People often say that being a sports massage therapist must be very different to my previous role as a Midwife. It is, of course, in many ways. However, there is one big factor that both roles have in common. Managing pain. Everybody manages and copes with pain in different ways. One of the most important skills I learnt from my midwifery years and which I have continued to use with patients during massage therapy is the use of deep breathing.
One of the first things mums-to-be are taught in childbirth classes are breathing techniques to help control labour pain. By learning to consciously breathe they manage and shift the feeling of pain to one of sensation. It works in labour and works for you during treatment due to a number of reasons.
Think about what happens when you lose control of your breathing when you’re stressed or in pain. You start to breath too fast, become stressed and your muscles become tense. All of which makes it difficult to treat you. Now think about taking deep, rhythmic breathes. You become calmer and muscles start to relax. This is why therapists will encourage deep breathing techniques.
Deep breathing is the simplest and most effective way to relax your body, lower your heart rate and blood pressure and help to decrease tension. Also, importantly during treatment, it provides oxygen to the body, promotes blood flow and increases the effectiveness of the lymphatic system helping to reduce lactic acid and reducing achy muscles.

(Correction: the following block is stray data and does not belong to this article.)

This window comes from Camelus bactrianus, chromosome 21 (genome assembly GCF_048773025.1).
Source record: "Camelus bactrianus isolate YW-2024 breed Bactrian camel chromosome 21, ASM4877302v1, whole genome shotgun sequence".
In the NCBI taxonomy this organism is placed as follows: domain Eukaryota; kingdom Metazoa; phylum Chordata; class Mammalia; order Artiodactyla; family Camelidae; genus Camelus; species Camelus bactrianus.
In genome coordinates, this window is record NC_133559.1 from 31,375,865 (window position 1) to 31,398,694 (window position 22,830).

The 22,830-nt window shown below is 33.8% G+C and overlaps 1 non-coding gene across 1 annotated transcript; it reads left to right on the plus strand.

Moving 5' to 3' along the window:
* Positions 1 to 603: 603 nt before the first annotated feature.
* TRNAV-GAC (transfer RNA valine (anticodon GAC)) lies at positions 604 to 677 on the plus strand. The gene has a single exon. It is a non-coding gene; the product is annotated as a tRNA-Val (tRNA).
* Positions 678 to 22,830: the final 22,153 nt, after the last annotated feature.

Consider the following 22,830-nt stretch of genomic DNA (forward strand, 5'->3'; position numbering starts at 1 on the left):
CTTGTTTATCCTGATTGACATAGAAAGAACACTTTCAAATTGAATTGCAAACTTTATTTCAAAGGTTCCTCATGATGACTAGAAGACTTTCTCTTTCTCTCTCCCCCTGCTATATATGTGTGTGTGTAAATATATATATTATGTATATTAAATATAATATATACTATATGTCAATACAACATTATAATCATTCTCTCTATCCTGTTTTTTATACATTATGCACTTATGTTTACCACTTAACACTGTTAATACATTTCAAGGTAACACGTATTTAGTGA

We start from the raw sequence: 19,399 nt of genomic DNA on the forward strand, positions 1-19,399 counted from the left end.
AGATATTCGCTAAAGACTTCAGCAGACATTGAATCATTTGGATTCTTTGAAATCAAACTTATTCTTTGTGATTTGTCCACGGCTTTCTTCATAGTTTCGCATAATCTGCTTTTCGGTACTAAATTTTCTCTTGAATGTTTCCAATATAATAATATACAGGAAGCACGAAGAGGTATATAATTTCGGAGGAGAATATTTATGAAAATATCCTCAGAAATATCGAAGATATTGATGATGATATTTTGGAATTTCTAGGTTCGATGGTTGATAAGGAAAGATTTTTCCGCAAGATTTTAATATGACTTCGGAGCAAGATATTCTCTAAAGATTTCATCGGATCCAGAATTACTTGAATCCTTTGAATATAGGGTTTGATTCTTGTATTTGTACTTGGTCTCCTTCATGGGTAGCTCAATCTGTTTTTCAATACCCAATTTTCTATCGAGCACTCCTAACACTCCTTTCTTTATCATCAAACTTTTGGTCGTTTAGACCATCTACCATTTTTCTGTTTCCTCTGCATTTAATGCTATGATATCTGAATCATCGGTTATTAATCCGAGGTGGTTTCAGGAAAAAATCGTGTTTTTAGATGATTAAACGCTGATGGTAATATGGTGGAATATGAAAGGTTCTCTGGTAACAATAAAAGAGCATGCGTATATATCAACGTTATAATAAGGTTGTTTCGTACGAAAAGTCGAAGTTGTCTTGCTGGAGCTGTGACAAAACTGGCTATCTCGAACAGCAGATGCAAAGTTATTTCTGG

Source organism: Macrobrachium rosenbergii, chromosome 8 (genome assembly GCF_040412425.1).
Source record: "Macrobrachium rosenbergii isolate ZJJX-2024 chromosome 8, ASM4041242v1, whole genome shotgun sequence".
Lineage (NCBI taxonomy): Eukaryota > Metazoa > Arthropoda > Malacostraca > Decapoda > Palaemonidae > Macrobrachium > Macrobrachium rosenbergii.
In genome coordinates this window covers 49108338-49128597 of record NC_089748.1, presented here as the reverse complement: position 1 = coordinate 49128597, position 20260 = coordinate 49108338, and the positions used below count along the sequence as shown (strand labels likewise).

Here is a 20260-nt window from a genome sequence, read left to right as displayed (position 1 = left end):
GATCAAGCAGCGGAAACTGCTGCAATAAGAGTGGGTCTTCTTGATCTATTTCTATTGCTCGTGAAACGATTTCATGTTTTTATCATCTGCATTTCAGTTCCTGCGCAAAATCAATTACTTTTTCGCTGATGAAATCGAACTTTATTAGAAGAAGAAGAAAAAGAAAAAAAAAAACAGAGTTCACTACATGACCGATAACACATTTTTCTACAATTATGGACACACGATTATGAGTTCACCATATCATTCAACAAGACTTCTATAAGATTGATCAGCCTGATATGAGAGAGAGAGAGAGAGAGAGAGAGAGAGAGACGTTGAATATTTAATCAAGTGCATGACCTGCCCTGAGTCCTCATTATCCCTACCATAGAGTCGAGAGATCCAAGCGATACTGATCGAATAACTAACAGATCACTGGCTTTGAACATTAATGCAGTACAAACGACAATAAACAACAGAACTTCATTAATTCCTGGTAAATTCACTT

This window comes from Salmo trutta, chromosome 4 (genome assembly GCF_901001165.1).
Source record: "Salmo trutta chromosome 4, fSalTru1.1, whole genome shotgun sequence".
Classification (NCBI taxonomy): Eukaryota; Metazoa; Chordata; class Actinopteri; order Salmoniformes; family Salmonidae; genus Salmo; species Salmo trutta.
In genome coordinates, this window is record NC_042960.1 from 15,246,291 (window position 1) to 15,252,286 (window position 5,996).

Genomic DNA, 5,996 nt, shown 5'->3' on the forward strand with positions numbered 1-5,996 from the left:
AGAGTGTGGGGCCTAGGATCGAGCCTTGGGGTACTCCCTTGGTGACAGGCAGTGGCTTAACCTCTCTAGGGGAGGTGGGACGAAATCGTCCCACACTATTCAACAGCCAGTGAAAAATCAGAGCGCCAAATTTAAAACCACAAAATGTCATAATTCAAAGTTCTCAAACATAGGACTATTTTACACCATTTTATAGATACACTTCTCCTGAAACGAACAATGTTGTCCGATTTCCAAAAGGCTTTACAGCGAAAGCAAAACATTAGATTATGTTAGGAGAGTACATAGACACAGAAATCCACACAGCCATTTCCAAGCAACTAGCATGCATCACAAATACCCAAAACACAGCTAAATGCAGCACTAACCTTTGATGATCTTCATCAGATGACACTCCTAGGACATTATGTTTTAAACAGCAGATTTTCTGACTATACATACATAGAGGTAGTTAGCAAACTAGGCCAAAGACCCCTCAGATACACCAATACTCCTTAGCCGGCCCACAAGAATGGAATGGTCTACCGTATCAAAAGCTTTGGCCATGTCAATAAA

During treatment you may become uncomfortable. Therapists will decrease the pressure used and check what you can tolerate. The aim is not to create pain but unfortunately it may be unavoidable. This is the point that breathing techniques should be adopted. We will encourage you to breath in deeply through your nose and slowly out through your mouth. If this isn’t enough I like to use ‘counted breathing’. It’s as easy as it sounds. Breathe in to the count of 4 and out to the count of between 4-6. Another way to further support this is to tap your thumb to your fingers, one at a time and count 1,2,3,4. I’ve used this personally when I have been receiving treatment. My therapist immediately recognises it as me going to my ‘happy place’. The finger taps help by engaging the brain and distracting it from the pain signals.
Using the techniques described and controlling your breathing allows your muscles to relax, making your treatment less painful and therefore more effective. It may come naturally to you but I have found that at other times I need to encourage patients to adopt it or be supported during it. A patient recently reported that she had felt embarrassed trying to breath through treatment with a therapist at a different clinic. My message is NEVER be embarrassed. It’s important to be relaxed so that we can help you and treat you properly. Your muscles will thank you!
Nichola Slaney (Sports Massage Therapist)